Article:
In our world of X-games and Xtreme Eyelash Extensions and Xtreme Motorsports, the word “extreme” has been drained of its meaning somewhat. But take heed: when Johns Hopkins launches a new institute and dubs it extreme, they mean it. Just take a look at that exploding basalt cube if you don’t believe me.
I’m sure that the scientists involved with the Hopkins Extreme Materials Institute (HEMI) do much more than send Pyrex spheres hurtling toward glass cubes at 2,200 mph, but, well, making things explode at high speeds is pretty much the ultimate in Extreme Science. No surprise, then, that HEMI researchers got one of the school’s biggest grants ever (like, sports-salary big: $90 million over 10 years) from the U.S. Army in order to study extreme impacts in extreme dynamic environments.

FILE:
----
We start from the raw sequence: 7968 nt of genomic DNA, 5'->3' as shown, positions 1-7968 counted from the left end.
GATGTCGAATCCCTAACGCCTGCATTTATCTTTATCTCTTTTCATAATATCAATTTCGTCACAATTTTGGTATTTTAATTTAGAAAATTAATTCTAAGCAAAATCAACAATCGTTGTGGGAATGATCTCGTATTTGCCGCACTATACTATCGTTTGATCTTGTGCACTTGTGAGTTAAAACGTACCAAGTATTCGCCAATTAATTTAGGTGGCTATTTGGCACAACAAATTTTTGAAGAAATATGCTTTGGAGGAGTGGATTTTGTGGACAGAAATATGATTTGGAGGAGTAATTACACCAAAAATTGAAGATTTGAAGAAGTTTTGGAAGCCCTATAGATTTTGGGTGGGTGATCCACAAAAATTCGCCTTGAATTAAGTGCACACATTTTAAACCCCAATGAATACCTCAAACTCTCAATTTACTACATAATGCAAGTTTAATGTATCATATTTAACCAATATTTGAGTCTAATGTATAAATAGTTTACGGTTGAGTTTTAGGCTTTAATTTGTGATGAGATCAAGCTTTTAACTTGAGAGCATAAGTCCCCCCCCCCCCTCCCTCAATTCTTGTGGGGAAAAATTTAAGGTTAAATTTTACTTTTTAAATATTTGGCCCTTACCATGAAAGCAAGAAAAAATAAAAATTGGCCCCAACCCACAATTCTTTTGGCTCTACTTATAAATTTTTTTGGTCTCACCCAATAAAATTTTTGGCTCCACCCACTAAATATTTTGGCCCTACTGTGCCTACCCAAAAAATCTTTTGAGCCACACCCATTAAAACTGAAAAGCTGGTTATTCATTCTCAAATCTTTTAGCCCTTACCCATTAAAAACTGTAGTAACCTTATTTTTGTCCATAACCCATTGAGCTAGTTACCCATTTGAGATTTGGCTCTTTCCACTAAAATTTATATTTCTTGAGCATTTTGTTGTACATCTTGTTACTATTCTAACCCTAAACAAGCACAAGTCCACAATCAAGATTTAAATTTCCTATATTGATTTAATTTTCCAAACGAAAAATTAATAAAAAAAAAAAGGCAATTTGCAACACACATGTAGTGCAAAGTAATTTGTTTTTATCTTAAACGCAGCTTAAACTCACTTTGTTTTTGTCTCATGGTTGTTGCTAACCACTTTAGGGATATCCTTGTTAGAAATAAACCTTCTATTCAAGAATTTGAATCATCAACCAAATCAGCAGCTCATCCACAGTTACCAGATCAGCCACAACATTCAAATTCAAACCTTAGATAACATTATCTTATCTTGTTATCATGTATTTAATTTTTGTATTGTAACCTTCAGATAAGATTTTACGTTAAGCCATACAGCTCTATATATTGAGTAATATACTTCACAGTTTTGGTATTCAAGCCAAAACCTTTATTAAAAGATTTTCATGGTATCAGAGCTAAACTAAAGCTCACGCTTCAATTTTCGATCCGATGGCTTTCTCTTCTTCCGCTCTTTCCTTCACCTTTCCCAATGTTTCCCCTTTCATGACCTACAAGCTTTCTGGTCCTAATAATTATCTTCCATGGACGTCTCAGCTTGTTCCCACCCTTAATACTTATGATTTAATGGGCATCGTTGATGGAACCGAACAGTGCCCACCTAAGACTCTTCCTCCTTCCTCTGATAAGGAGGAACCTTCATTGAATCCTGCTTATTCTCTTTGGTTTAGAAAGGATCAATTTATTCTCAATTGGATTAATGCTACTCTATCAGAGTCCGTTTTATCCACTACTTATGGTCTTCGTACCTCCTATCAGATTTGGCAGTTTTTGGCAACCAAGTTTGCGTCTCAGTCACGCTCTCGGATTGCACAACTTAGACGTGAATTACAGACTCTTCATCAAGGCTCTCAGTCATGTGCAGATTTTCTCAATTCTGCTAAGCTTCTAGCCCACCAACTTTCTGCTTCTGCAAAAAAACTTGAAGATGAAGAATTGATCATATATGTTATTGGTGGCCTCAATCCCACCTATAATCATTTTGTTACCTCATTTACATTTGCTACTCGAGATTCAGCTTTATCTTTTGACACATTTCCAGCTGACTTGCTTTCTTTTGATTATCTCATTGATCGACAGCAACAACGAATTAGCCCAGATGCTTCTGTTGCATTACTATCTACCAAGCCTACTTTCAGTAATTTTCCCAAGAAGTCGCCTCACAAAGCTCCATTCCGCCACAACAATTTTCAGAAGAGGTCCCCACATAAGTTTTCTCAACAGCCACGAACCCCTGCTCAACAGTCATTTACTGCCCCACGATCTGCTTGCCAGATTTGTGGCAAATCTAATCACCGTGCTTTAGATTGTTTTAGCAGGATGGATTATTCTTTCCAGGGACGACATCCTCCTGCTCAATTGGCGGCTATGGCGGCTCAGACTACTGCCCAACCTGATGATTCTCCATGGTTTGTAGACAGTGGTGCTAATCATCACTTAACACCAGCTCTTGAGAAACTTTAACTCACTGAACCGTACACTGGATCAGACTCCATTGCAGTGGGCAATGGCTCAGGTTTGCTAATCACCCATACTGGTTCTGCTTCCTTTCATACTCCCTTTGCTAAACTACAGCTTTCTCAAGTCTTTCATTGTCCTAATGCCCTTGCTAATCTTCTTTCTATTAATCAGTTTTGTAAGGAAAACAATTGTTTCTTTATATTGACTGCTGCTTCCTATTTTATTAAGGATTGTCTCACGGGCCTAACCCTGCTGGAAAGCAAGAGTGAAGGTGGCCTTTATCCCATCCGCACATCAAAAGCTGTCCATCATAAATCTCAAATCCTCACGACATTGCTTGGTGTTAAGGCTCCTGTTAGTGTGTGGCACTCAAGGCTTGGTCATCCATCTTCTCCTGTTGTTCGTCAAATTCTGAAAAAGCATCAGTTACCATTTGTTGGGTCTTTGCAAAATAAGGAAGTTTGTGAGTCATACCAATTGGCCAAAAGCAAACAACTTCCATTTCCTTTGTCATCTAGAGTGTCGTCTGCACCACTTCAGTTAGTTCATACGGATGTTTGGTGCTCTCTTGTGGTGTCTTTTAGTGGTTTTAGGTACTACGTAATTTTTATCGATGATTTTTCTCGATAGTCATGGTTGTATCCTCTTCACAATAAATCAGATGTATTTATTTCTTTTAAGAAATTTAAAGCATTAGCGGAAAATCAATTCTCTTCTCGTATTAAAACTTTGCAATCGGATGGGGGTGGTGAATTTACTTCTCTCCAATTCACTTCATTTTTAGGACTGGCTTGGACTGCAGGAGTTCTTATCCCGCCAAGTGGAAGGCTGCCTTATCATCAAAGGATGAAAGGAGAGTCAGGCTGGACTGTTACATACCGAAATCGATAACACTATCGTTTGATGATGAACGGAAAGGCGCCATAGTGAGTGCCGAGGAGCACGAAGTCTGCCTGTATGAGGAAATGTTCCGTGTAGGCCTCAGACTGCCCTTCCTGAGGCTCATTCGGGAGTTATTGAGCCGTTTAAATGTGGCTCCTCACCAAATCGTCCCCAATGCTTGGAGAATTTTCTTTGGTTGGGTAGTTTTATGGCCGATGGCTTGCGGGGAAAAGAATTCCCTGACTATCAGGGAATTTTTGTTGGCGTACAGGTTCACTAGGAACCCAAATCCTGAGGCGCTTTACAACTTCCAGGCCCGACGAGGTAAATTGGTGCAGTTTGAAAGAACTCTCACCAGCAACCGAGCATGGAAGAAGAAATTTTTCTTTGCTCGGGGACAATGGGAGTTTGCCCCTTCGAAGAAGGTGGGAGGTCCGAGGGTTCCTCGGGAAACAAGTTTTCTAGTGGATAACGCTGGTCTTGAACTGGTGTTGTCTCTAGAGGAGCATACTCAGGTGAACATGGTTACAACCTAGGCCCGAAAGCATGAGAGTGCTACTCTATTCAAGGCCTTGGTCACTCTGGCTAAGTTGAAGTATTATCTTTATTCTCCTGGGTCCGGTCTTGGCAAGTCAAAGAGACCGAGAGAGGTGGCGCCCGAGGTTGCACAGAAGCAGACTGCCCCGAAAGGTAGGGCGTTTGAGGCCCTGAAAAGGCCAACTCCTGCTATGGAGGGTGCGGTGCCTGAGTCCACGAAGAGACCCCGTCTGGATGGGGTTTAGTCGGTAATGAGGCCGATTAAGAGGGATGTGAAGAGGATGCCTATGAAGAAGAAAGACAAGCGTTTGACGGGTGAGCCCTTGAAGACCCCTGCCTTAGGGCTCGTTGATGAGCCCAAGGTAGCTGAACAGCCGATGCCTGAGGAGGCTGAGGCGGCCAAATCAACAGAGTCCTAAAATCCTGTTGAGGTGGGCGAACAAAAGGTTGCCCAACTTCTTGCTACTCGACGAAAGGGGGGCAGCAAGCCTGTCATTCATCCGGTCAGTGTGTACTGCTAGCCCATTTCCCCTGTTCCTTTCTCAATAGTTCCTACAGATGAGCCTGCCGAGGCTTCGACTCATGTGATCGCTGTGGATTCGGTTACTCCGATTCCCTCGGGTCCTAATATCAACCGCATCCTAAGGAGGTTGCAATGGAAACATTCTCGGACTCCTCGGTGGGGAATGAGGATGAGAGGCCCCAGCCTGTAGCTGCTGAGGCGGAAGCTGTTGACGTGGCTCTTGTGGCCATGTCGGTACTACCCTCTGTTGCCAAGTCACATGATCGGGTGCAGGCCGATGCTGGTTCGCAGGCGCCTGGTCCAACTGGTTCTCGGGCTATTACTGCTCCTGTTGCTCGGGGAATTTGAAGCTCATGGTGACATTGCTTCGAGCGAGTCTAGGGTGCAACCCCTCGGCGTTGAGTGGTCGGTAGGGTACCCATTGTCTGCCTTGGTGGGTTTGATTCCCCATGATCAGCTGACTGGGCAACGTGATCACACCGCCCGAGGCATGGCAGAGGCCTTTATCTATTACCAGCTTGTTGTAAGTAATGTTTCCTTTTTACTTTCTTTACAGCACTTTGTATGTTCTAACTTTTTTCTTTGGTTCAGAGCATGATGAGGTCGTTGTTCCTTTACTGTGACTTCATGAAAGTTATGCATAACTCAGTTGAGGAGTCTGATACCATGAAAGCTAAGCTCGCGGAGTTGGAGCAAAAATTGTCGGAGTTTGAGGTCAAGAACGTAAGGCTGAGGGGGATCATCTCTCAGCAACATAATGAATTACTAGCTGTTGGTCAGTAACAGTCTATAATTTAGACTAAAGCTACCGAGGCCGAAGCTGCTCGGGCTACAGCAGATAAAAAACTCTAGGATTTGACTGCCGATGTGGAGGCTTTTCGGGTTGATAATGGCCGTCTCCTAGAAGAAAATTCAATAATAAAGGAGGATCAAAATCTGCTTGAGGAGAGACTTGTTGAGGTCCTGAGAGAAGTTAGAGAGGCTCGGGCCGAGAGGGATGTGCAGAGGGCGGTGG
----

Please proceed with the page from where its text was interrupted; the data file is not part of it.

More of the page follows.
That all sounds pretty abstract, but the practical implications are clear: studying the effects of high-speed impacts on all sorts of materials will help the military develop protective armor for people, vehicles, and structures.
And if you thought it couldn’t get any more extreme, consider this: Some of the extreme situations the Institute hopes to explore include “nuclear explosions, massive volcano eruptions, and even asteroid impact.” Musing on the possible implications of HEMI’s research, engineer and head of the institute, wonders, “If an asteroid is headed for Earth, do you break it up? If so, what kind of damage will you create? Do you try to knock it off course, and will it break up when you try to do that? These are the kinds of questions we will be answering.” Extreme, to the max.
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